The Care Quality Commission would be able to prosecute providers without warning for the most serious care failings under proposals issued for consultation by government.
Under the proposed draft regulations, the existing 16 essential standards of quality and safety would be replaced by 11 “fundamental standards” against which the CQC would measure providers.
The CQC would be allowed to prosecute providers for the most serious breaches of the first eight standards without issuing a warning notice first, as it is required to do now. This made it hard for the regulator to prosecute where there are serious failings, said the consultation paper.
The cases most likely to be prosecuted are those where there are particularly serious failings in care, multiple breaches at once or persistent breaches over time. The CQC would only be able to prosecute where there was enough evidence to bring a case and it was in the public interest to do so.
The consultation proposed that the CQC would continue to issue pre-prosecution notices for breaches of the final three of the 11 standards, failings against which would not warrant immediate prosecution according to government. The three standards concern having systems in place to ensure compliance with the standards, having sufficient numbers of qualified staff and employing staff of appropriate character and skill.
The CQC could prosecute later if the provider failed make the improvement required in the warning notice.
It would also not bring proceedings for breaches for some sub-sets of the other fundamental standards, such as where providers fail to encourage service users to make decisions about their care to the maximum possible extent.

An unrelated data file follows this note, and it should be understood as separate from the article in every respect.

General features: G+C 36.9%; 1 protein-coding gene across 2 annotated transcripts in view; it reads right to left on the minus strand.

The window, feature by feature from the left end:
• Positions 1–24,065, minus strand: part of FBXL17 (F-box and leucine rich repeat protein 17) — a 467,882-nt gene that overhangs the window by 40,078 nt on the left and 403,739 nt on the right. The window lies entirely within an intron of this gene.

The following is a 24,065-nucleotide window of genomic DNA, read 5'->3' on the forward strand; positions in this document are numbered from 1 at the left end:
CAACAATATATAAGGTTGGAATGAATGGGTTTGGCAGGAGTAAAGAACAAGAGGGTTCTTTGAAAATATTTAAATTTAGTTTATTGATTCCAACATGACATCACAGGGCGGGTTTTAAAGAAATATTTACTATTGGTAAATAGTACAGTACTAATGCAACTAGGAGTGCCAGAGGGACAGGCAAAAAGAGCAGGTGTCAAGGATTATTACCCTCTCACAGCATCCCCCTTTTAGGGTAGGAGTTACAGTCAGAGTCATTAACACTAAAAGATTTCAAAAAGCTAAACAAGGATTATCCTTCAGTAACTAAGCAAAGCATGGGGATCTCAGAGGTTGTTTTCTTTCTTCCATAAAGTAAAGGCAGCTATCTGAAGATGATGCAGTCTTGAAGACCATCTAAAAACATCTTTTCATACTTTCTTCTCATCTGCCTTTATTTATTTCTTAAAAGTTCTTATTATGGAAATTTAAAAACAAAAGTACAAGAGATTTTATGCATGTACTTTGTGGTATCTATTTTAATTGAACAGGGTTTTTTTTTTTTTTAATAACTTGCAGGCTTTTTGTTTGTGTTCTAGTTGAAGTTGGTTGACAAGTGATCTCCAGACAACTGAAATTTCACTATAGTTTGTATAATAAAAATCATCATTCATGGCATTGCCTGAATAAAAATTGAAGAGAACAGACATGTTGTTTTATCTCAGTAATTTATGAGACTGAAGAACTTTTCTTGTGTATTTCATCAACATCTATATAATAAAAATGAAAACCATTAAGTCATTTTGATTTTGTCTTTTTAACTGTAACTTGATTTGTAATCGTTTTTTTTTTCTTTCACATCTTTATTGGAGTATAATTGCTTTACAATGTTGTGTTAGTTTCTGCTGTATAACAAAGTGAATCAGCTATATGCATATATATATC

Directors of care providers convicted of breaking any of the proposed standards could be hit with an unlimited fine.
The consultation on the draft regulations ends on 4 April 2014 and the regulations will come into force on 1 October 2014.
The paper did not cover the ideas of a “fit and proper persons test” for directors of CQC-registered care providers and placing a “duty of candour”, requiring providers to tell service users about serious failings in their care. The paper said there would be separate consultations on these ideas although they would be part of the same regulations as the fundamental standards.
The idea of fundamental care standards was proposed by the Francis Inquiry on why regulators and commissioners failed to spot the serious failings in care at the Mid Staffordshire NHS Foundation Trust sooner.
The Francis Report criticised the current standards as being over-bureaucratic and failing to “separate clearly what is absolutely essential from that which is merely desirable”.